A United Nations body has agreed for the first time that there are rules of the road in cyberspace that all nations should respect, even during peacetime, a senior State Department official tells POLITICO.
It’s a breakthrough for U.S. diplomats, who have been pushing these “norms” as an alternative to formal treaties as a way to help tame the lawless frontier of cyberspace.
The next U.N. General Assembly must adopt the norms before they’re binding on nations — an endorsement that’s far from assured.
Still, it’s more likely they will be adopted by other international organizations or individual nations, the State Department official told POLITICO.
The Group of Governmental Experts “has tended to be the beacon, the framework that other states really look to for these types of issues,” the official said.
The norms are included in the consensus document produced by the panel of experts from 20 nations.
That report was sent to U.N. Secretary General Ban Ki-moon after the group completed its work last week and will be officially released in about six weeks after it’s been reviewed and translated, the official said.
Excluded from the consensus document was another U.S. proposal: One that sought to spell out the implications of a 2013 experts’ group agreement that international law generally applies in cyberspace just as it does on land or at sea.
That proposal was rebuffed by a bloc of nations — including Russia, China, Pakistan, Malaysia and Belarus — that argued the move would institutionalize U.S. hegemony in cyberspace, said James Lewis, the experts’ group rapporteur and director of the Center for Strategic and International Studies’ Strategic Technologies Program.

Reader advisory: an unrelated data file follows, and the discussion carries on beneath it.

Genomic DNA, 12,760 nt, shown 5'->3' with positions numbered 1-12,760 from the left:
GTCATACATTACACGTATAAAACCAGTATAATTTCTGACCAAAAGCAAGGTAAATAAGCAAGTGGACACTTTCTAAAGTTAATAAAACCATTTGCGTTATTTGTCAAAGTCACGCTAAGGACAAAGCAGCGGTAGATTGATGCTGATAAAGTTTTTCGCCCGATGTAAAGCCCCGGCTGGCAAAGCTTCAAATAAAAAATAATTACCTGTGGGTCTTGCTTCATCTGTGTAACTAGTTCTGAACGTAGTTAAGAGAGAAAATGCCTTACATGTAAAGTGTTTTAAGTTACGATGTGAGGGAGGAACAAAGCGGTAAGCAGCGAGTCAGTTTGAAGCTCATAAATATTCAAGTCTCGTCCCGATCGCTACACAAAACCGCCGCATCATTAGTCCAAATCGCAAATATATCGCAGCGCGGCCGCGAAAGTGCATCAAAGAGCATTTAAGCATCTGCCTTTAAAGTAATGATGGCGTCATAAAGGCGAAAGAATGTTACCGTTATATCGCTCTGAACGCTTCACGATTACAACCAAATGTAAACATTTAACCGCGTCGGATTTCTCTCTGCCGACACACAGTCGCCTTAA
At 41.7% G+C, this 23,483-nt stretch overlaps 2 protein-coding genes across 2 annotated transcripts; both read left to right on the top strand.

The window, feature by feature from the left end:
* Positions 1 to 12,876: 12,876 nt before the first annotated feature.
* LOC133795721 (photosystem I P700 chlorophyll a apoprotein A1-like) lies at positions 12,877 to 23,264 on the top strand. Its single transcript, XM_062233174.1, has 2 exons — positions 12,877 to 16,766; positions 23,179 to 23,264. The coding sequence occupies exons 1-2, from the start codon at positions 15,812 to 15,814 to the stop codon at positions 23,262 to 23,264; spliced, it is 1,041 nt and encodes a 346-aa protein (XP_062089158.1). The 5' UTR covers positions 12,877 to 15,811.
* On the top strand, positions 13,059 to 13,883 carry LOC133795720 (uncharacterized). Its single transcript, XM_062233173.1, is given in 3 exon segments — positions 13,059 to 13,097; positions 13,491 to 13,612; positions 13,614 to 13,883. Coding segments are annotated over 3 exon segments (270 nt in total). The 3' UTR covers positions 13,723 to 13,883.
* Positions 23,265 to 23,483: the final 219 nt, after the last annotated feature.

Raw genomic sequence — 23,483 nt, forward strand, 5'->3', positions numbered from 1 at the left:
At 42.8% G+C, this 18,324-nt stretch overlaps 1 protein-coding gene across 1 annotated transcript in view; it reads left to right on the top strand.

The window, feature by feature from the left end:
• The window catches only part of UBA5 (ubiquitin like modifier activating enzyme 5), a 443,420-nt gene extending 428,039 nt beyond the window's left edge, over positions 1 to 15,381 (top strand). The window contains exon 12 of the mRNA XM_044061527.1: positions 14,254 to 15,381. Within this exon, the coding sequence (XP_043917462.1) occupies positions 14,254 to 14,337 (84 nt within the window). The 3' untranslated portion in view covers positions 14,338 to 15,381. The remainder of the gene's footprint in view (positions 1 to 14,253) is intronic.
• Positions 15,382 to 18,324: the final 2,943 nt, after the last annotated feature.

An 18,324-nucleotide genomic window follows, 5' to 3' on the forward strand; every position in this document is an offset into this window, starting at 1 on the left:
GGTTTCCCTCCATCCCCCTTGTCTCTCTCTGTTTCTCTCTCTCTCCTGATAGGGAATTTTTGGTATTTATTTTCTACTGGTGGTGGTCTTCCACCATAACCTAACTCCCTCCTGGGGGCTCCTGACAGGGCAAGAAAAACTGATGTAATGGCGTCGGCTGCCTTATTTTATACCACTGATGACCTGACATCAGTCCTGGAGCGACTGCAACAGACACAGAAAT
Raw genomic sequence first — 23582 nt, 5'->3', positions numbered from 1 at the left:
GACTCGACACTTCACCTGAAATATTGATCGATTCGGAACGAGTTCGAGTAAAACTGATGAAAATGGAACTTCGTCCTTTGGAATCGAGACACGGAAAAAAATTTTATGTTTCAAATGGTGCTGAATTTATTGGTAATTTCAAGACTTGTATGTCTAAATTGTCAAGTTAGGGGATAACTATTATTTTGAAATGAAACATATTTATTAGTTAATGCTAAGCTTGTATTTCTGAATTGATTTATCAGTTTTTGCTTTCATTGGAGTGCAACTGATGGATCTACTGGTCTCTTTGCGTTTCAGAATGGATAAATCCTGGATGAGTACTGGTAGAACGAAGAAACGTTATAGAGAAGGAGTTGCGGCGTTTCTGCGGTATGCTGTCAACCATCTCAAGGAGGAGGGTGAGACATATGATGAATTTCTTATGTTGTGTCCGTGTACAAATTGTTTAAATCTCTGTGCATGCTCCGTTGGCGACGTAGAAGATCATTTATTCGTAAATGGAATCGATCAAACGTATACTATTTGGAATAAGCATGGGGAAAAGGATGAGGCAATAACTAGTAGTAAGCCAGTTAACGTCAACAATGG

Specifically, the U.S. wanted to include a reference to Article 51 of the U.N. Charter, which authorizes the use of force in self defense against an “armed attack” and would add legitimacy to a military response to a cyberattack that caused death and destruction.
“The Chinese line was ‘we don’t want to say Article 51, because that would militarize cyberspace and that’s a zone of peace,” Lewis said.
Unspoken, he said, was a concern that “the U.S. will use this to legitimize some kind of counteraction for things like OPM,” a reference to the breach of millions of federal employee records at the Office of Personnel Management that officials have anonymously attributed to China.
As a result of the objections, the experts’ group ultimately agreed to workaround language that endorsed the essence of Article 51 without referencing the document, Lewis said.
“There’s language in there that makes it clear that the right of self defense applies and you have to observe principles of [the Law of Armed Conflict] in doing it,” Lewis said. “Some of this was thinking of ways to say Article 51 without saying it.”
In general, Lewis said, the discussions were dogged by anger from Russia, China and other nations over non-cyber issues, including the U.S. use of drones to hunt terrorists abroad and, to a lesser extent, NSA surveillance.
“People say: ‘[the U.S.] violates national sovereignty; you do what you want; this is contrary to international law and you don’t care. That’s a little hypocritical,’” Lewis said, “but this is the U.N. after all. The Russians and Chinese want to really damage the U.S., to destroy the system of international relations we’ve created and undo a lot of things we’ve done since the Cold War.”
The takeaway, Lewis said, is that the world’s a long way from agreeing on basic principles of cyber sovereignty and those principles may not be written on U.S. terms.
“We’ve assumed that countries have a common understanding of how the world works and this shows that’s increasingly not the case,” he said.
Lewis added that the Russian delegation requested that another GGE be held in 2016.